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American Home With Canadian Driveway: Estcourt Station, Maine 📍
Residents can't leave their homes without crossing the border (📍Bonkers Borders Series)
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American Homes With Canadian Driveways:
Estcourt Station, Maine, USA
At the top of Maine – literally, the top – there’s a row of about a dozen American houses that sit on a Canadian street. That sounds weird because it is. People in Estcourt Maine cannot technically exit their driveways without passing it by border patrol.
Estcourt Station is the northernmost point of New England and the Eastern US… we know that now. But for a long time after the US broke from Britain, the Maine-Canada border was ambiguous, and both the US and Canada (which was part of Britain at the time) gave land grants to citizens in parts that the other claimed. Villages existed on both sides and in between. Including Estcourt, which was tucked against the lake right outside the Canadian town of Pohenegamook (did I get that right?).
The US & Canada finally got their act together in 1842 when they signed a treaty that exactly confirmed the Maine border. To resident’s surprise, it turns out that the true border went through their houses, yards, even mailboxes.
One specific row of houses is mostly on American soil, but fronts a street that lies in Canada. That street, now known as rue de la frontier (or border street), provides the only road access to and from these homes. There are no usable roads on the US side – it’s hundreds of miles of dangerous logging tracks that go nowhere.
Regardless, people in Estcourt seemed to carry on and no one really watched too closely. Until 9/11, when both countries became decidedly more vigilant about protecting the border.
That’s had some crazy and unfortunate consequences. In 2002, a Canadian name Michel Jalbert (yes I know the accent is horrible, at least I didn’t say Michael Jalbert right?) drove to the local gas station on the US side to fill up, he was arrested and jailed for illegally crossing the border in what became an international incident. The gas station was barely 100 feet off the Canadian street but on the US side, and border control where he was technically supposed to check in was a few more 100 feet down the road. The story’s a bit more involved bc Michel had a minor prior conviction and a gun in his car, but he ended up spending weeks in jail and can never enter the US again, even if he’s on empty.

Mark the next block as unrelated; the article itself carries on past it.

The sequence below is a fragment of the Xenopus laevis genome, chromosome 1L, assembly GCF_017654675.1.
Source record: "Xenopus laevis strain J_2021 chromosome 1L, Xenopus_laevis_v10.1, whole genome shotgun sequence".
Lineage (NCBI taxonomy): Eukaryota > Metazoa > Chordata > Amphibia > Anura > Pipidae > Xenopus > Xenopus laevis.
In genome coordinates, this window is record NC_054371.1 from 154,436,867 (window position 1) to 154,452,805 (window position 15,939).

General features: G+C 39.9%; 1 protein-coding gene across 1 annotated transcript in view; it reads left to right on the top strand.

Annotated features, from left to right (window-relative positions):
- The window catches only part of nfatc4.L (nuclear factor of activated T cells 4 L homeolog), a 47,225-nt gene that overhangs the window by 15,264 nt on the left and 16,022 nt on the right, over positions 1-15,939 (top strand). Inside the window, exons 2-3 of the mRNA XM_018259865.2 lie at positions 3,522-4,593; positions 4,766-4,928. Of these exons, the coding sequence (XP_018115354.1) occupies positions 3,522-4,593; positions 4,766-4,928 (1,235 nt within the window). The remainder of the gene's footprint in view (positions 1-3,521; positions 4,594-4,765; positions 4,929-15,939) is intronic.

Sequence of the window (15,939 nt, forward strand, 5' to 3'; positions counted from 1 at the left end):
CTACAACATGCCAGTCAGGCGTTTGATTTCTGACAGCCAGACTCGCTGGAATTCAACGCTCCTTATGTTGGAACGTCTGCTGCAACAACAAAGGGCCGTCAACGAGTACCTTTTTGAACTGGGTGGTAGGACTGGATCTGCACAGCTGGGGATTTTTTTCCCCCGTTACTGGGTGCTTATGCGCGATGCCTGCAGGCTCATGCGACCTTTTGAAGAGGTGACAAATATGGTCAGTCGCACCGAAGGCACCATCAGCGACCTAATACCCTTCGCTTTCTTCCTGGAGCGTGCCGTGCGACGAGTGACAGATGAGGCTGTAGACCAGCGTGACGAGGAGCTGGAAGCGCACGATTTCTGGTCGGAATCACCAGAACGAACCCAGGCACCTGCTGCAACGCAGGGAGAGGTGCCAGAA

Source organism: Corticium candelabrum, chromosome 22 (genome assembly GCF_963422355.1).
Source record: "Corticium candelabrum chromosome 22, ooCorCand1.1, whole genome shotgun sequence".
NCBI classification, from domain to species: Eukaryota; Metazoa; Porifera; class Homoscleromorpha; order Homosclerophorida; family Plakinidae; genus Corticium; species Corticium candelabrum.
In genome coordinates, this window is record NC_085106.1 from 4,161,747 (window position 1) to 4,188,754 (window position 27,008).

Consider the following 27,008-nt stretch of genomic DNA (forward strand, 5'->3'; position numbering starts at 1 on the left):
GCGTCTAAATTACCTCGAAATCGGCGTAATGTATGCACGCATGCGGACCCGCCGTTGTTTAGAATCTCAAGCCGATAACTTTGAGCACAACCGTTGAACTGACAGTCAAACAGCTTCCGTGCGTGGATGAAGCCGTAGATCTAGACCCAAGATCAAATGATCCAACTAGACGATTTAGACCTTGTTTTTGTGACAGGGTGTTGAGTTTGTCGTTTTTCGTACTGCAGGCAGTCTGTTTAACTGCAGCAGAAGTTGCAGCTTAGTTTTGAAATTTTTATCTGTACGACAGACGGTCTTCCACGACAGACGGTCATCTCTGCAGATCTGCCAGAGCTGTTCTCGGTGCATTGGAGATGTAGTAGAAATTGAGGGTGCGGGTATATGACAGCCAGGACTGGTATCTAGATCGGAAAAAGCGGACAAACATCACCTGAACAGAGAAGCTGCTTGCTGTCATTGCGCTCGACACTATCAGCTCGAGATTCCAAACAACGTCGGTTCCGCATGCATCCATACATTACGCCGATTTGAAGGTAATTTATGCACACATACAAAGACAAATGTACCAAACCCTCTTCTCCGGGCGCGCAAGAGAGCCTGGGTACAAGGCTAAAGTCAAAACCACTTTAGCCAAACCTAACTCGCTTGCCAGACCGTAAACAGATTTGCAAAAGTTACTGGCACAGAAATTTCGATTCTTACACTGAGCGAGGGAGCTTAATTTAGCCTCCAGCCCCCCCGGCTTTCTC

After that, things in Estcourt got more tense. Canadian Snow plows refused to clear American driveways, residents would drive on the shoulder of the road to ensure they were in the right country, and neighbors wouldn’t come over for dinner if the border station was closed. The gas station eventually shutdown and most people moved away. Canada border patrol reports that no one lives there permanently anymore, but the 2020 US Census gives it a population of 4.
Apparently most of the houses are Canadian owned now and border agents consider residents in Canada when they’re on their property. Interestingly, homeowners pay pro-rata taxes to both Quebec and Maine, and the houses are one of very few American places that have Canadian area codes. There’s reports that a few Americans still spend summers there. If they do, they can only really go out when the border station is open, that would be weekdays 9-5, closed on weekends, holidays, and Canadian Labor Day. (show hours on US website).
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